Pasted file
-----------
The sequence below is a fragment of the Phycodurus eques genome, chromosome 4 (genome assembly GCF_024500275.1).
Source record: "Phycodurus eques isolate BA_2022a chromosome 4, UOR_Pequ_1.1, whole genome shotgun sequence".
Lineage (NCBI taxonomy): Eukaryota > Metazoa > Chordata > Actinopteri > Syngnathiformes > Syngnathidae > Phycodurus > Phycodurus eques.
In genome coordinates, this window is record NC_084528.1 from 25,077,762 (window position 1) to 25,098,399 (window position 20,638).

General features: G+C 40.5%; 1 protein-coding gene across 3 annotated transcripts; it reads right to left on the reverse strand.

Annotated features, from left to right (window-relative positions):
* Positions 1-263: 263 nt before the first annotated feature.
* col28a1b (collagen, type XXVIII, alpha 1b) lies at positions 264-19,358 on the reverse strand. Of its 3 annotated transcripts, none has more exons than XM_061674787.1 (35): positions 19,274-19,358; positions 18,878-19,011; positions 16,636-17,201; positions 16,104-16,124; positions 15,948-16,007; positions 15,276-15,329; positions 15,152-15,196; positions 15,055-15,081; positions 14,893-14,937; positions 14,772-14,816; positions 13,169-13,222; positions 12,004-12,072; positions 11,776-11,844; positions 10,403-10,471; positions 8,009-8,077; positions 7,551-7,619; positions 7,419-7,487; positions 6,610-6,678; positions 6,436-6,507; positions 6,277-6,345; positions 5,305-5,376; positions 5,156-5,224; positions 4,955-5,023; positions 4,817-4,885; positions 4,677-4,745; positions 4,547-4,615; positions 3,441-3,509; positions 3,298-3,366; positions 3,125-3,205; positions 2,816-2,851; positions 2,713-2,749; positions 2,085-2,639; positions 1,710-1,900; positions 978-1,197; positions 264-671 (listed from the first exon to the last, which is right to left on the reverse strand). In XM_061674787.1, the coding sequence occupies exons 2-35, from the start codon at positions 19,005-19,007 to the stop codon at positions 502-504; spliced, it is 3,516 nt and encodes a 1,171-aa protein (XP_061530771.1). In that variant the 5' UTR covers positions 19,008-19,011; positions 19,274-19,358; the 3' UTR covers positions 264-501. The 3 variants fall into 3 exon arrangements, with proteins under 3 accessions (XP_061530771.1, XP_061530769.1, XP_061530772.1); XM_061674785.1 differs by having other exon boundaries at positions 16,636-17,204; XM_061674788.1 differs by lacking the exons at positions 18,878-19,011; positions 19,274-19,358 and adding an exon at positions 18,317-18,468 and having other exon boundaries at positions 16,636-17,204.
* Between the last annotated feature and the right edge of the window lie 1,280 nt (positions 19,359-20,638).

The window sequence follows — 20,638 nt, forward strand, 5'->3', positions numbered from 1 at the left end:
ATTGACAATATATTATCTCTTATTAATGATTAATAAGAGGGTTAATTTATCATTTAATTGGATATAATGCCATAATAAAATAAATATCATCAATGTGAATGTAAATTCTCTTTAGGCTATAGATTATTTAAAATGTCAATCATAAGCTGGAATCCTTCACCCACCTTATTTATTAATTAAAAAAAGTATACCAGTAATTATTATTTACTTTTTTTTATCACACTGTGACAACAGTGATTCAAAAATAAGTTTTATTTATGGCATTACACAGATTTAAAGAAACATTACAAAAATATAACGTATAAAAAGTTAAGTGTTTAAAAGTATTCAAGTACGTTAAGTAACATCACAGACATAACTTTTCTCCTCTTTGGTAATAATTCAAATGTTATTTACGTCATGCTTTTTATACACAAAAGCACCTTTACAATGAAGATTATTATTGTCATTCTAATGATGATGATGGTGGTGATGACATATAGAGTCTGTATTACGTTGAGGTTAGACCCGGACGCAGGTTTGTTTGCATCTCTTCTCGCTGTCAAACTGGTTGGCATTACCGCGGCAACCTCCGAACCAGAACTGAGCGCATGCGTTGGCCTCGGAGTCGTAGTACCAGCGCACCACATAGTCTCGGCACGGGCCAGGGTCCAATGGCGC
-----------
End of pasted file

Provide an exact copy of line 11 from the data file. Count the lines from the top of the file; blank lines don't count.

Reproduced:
ATTGACAATATATTATCTCTTATTAATGATTAATAAGAGGGTTAATTTATCATTTAATTGGATATAATGCCATAATAAAATAAATATCATCAATGTGAATGTAAATTCTCTTTAGGCTATAGATTATTTAAAATGTCAATCATAAGCTGGAATCCTTCACCCACCTTATTTATTAATTAAAAAAAGTATACCAGTAATTATTATTTACTTTTTTTTATCACACTGTGACAACAGTGATTCAAAAATAAGTTTTATTTATGGCATTACACAGATTTAAAGAAACATTACAAAAATATAACGTATAAAAAGTTAAGTGTTTAAAAGTATTCAAGTACGTTAAGTAACATCACAGACATAACTTTTCTCCTCTTTGGTAATAATTCAAATGTTATTTACGTCATGCTTTTTATACACAAAAGCACCTTTACAATGAAGATTATTATTGTCATTCTAATGATGATGATGGTGGTGATGACATATAGAGTCTGTATTACGTTGAGGTTAGACCCGGACGCAGGTTTGTTTGCATCTCTTCTCGCTGTCAAACTGGTTGGCATTACCGCGGCAACCTCCGAACCAGAACTGAGCGCATGCGTTGGCCTCGGAGTCGTAGTACCAGCGCACCACATAGTCTCGGCACGGGCCAGGGTCCAATGGCGC